Weather: 50 degrees, rain.
What I’m listening to: Heart & Mind, Kina Grannis
I am finding in life that there is not always one precise moment when we become the things we are. When I started Alaska from Scratch five years ago, I was a self-taught home cook who wasn’t sure what, if anything, she had to offer to the food world. Sure, I loved eating and cooking food, collecting ingredients and gadgets, and researching recipes. I had spent a great deal of time reading cookbooks and watching cooking shows over the years, learning things from kitchen techniques to food trends. But I honestly had very little confidence that my passion would translate across or that people might actually make my recipes in their own kitchens. It took me quite a long time, and a lot of feedback from readers, to actually feel I’d earned the right to call myself a bona fide food blogger. Then, after a couple of years and several gigs creating recipes, I eventually decided it was time to identify as a recipe developer, too. And once I was offered a weekly food column in Alaska Dispatch News, it took me probably the first whole year before I legitimately felt I could call myself a columnist. Perhaps one of the hardest titles to finally claim was the one of food photographer and food stylist, after thousands of food shots had been styled, snapped, and edited. I was none of these things five years ago. They all gradually crept up on me, caught me by surprise, and became an important part of who I am today.
At the beginning of this summer, I took a job as a cook on the dinner shift at a popular local bistro. Much like when I started my food writing career, I wasn’t sure my self-taught skills would translate across to a restaurant kitchen. My first day in the kitchen, I heard lots of clatter and noise, and felt ill-equipped to decipher the language beneath it all. But if there’s one thing I know, it’s that every kitchen has a language. I just needed to learn to speak it. Now after months of working in a bustling bistro through the busy tourist and fishing season, I realize that I can’t really call myself a home cook anymore. I’ve become something new again. I’ve learned the language. I’ve joined the ranks of those who work in professional kitchens and who call themselves line cooks, pastry chefs, sous chefs and the like. Perhaps the best things in life are the ones we never saw coming.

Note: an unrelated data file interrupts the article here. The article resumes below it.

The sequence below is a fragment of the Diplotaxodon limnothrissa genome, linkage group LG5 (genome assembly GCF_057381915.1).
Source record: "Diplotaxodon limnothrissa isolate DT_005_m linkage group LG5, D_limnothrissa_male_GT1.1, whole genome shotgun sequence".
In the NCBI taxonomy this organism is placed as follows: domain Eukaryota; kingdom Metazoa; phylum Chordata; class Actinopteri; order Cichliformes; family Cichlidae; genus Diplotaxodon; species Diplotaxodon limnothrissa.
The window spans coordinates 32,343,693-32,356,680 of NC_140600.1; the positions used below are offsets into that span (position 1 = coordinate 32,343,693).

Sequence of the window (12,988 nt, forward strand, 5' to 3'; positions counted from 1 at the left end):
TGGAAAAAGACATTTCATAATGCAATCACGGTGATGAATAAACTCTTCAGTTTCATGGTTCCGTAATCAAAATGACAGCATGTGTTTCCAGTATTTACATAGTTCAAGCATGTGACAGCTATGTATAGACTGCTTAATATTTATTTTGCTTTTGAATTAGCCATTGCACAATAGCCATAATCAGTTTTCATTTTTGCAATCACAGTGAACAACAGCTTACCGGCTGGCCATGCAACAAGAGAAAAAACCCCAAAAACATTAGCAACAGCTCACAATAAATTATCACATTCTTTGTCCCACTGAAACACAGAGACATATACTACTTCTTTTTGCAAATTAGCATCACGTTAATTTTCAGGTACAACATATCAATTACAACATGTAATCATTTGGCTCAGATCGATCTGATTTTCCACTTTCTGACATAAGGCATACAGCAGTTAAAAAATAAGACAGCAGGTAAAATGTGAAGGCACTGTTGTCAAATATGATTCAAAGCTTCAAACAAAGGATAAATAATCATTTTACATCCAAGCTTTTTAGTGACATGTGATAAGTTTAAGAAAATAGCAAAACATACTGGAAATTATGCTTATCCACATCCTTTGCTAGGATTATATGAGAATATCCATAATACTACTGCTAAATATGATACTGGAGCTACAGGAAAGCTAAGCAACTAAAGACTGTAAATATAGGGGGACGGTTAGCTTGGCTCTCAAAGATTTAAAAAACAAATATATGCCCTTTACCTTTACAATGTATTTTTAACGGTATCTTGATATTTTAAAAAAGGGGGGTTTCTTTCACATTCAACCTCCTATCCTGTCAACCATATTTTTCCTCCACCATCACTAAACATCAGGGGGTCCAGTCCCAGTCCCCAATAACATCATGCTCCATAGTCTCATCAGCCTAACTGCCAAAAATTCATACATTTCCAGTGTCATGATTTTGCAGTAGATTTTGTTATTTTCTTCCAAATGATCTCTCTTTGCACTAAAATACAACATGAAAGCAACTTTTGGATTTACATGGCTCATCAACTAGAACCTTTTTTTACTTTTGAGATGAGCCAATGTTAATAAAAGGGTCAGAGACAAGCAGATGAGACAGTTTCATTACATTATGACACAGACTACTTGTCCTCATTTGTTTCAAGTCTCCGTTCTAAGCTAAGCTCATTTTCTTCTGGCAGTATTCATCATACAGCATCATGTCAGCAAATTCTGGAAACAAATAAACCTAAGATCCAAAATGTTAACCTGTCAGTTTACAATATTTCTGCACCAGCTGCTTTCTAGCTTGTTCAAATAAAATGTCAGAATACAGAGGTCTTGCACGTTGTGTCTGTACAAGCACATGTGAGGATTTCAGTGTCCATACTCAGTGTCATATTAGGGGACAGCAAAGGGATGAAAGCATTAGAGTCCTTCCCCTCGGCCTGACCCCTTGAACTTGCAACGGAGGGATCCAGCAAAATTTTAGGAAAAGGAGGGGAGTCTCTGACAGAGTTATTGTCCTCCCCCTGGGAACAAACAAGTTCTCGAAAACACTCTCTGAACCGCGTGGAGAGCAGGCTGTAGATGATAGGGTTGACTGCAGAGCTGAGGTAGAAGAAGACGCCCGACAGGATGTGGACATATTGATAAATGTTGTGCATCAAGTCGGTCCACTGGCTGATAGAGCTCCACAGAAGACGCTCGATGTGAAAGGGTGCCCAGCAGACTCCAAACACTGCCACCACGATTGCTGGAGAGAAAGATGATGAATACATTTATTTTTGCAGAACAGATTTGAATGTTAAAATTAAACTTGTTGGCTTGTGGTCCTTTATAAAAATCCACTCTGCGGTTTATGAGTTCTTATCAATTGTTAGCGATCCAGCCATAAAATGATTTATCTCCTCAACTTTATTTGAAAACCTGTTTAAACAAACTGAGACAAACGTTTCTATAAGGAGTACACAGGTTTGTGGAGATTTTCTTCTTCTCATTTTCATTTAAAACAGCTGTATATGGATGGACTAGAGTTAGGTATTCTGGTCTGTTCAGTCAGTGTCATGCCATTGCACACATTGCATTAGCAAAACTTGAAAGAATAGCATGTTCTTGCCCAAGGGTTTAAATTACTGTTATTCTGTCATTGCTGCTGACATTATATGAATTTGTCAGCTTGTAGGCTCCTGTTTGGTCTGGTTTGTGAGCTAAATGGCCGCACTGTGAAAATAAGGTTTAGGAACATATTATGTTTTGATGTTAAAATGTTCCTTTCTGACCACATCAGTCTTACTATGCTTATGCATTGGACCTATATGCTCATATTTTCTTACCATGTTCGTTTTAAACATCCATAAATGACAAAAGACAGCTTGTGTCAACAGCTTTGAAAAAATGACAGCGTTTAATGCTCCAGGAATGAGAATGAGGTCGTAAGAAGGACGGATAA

In an ode to September and fall colors, I’ve made some of Bobby Flay’s sautéed cider apples from his cookbook “Brunch at Bobby’s.” Tart Granny Smith apples, simmered in apple cider spiced with cinnamon sticks, until they are tender and glazed in a syrupy, buttery sauce. Bobby recommends these over Belgian waffles, but they would also be good on pancakes or over ice cream. For a more savory preparation, try them with pork chops or a pork tenderloin.
Sauteed Cider Apples
Tart Granny Smith apples simmered in spiced cider and butter. Excellent over pancakes or waffles, ice cream, or pork. Recipe adapted from Brunch at Bobby’s by Bobby Flay.
- 2 cups apple cider
- 2 tablespoons brown sugar
- 2 cinnamon sticks
- 2 tablespoons butter
- 2 Granny Smith apples, peeled (optional), cored and sliced
In a saucepan over medium-high heat, stir together the apple cider, brown sugar, and cinnamon. Bring the mixture to a boil, cooking about 10 minutes, or until the cider becomes syrupy and has reduced. Add the butter and apples to the pan, reduce heat to medium, and cook another 5-10 minutes until the apples are just tender and the mixture begins to caramelize. Serve hot over waffles, pancakes, ice cream, or pork.